Saucers Full

For the Cleveland Ufology project, the search never ends

Greetings, earthlings.

We are breaking our longstanding silence and utilizing this unorthodox means of communication to acknowledge a special event: The 60th anniversary of the Cleveland Ufology Project, a group devoted to solving the mysteries of flying saucers. Nonbelievers may find this unremarkable. But CUP is now the oldest organization of its kind in the country, and perhaps the world.

Over the decades, CUP has ridden the rapids of the UFO phenomenon: the national obsession sparked by the famous sightings of the late 1940s and early '50s; the Cold War fears that gave rise to Project Blue Book and the seminal contributions of Ohio State astrophysicist J. Allen Hynek; the fever of the 1960s, when a talk by Frank Edwards, the author of Flying Saucers – Serious Business drew 2,000 people to Lakewood Civic Auditorium; the crash of interest and credibility after the 1969 release of the Condon Report; and the bare ebb of survival during the '80s and '90s. Even today, amid trash like "Ancient Aliens" and "UFO Hunters," the organization has maintained impressive standards.

We have watched all this with curiosity and amusement — and to be perfectly honest, some measure of satisfaction. It's flattering when a man like Earl Neff, the longtime chairman of CUP and most significant figure in the organization's history, devotes 40 years of his life to studying our fleeting appearances. Without Neff's tireless efforts to investigate and promote UFOs, there would likely be no CUP today.

Unfortunately, Neff's files have been broken up and scattered around the world; many now fill the shelves at the Archives for UFO Research in Norrkoping, Sweden. This fragmented documentation doesn't add much credibility to an organization whose members can't even tell you exactly when and where the first meeting took place. Still, it's entirely in keeping with a subject which, by its very nature, exists on the edges of belief. The mystery of UFOs is what keeps people intrigued and engaged — and accounts for the perseverance of a group that occupies a unique niche not just locally, but internationally.

"I've spoken to many grass-roots UFO groups, not just in the United States but in England, France, Japan, and Canada," says veteran UFO researcher and writer Peter Robbins. "And I can tell you that the longevity of CUP is absolutely unheard of. Maybe it's something in the air in Ohio. But there is nothing like it in the world."

It would have been easy to mistake CUP's anniversary dinner, held appropriately at the 100th Bomb Group restaurant near the airport last month, for a retiree reunion. Old women hobbled around on canes; men in their 50s, 60s and older bemoaned the effects of the Internet on membership. Even Peter Robbins, the featured guest speaker for the evening, was reprising the first speech he delivered to the organization more than 30 years ago.

Nor would the program have signaled anything unusual. Current co-directors Aaron Clark and Tom Wertman greeted the group of about 45 devotees, who watched a slide show of past meetings and members during dinner, then a short video of sci-fi clips about aliens and space travel from the past 60 years, starting with the famous opening line of the Superman television series: "Look! Up in the sky!"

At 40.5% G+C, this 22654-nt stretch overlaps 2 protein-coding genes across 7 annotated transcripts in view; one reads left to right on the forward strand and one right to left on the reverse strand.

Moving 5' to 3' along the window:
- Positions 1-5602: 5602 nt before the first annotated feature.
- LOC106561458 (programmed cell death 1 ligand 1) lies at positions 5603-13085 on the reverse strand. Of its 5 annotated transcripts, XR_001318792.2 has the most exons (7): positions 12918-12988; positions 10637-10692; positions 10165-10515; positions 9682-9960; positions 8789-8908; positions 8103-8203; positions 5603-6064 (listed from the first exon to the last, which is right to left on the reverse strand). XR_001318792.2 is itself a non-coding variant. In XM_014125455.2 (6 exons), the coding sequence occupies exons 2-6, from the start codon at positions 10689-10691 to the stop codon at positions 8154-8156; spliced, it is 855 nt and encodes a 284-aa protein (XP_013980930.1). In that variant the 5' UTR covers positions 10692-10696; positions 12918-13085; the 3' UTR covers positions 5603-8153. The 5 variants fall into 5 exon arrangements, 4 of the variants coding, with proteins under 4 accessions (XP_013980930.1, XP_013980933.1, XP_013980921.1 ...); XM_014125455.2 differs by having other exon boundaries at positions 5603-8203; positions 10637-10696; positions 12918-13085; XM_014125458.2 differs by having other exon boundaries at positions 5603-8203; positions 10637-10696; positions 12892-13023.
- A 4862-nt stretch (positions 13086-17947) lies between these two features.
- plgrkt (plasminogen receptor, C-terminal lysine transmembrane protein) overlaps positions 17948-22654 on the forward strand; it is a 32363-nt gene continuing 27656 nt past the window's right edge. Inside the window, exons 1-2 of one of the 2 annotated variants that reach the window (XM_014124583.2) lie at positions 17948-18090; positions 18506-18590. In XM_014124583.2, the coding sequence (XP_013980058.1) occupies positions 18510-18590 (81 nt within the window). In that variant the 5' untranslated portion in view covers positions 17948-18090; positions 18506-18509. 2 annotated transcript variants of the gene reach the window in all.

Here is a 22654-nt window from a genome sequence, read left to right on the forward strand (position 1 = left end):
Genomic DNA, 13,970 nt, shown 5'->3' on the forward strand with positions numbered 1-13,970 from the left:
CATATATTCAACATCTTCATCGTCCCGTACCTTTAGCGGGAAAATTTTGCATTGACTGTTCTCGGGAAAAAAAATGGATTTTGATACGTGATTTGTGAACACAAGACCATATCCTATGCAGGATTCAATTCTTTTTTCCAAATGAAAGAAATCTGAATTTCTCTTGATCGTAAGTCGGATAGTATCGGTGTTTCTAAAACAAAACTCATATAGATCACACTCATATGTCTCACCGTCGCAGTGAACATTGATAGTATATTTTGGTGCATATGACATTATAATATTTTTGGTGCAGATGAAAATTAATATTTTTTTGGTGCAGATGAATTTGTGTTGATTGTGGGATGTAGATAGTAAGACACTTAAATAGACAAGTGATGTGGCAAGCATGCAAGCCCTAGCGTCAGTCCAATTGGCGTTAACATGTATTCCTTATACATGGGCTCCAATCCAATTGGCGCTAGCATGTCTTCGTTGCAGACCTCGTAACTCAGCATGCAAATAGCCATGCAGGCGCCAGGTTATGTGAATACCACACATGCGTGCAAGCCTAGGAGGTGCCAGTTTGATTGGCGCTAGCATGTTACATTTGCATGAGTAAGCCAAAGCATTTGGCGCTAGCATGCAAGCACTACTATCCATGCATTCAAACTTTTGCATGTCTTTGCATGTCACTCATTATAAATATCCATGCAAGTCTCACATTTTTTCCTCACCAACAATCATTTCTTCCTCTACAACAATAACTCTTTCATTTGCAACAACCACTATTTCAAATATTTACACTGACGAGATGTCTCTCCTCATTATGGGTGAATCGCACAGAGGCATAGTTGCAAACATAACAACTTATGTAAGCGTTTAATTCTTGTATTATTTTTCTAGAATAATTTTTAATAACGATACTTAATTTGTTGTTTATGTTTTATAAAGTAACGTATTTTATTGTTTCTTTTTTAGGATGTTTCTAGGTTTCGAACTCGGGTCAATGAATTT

That was the early 1950s, when everybody was looking up in the sky. The modern era of flying saucers was launched in June 1947, when Kenneth Arnold, a private pilot flying near Mt. Rainier in Washington, reported seeing a string of bright, convex- and crescent-shaped objects go whizzing by the mountain at supersonic speed. Two weeks later, his sighting took on ominous significance when officials at the Roswell Army Air Field base in New Mexico announced they had recovered the remains of a "flying disc" that had crash-landed in the desert.

The Roswell incident began when a rancher named Mac Brazel found some debris on his property that appeared to have fallen from the sky. Many years later, it was revealed to be the remains of an aerial surveillance balloon that was monitoring the upper atmosphere for signs of Soviet atomic weapons tests. But with Cold War paranoia building, Army officials did not want to let the Russians know they were being watched. So they put out a cover story about recovering the wreckage of a UFO, thinking it would provide an effective distraction.

That it did: "RAAF Captures Flying Saucer" the Roswell Daily Record blared in a banner headline on July 8, and the world has never been the same. An entire cottage industry grew up around "the Roswell incident," as it came to be known, with Ohio taking on an important role. Supposedly, the wreckage and alien corpses were taken to Wright-Patterson Air Force Base near Dayton for examination and storage. To this day, true believers appear on the base asking where they can find Hangar 18 or the "cold room" where the bodies were put on ice.

So there was a lot to talk about when a group of four couples — or maybe fewer, no one is sure — began meeting in each other's living rooms in Cleveland in 1952. UFO sightings were in the news again: Over two weekends in July, strange lights appeared in the night skies over Washington, DC, and multiple objects were tracked on radar screens at National Airport. One of the jet fighter pilots sent to intercept them reported seeing four glowing objects that surrounded his plane, then sped off.

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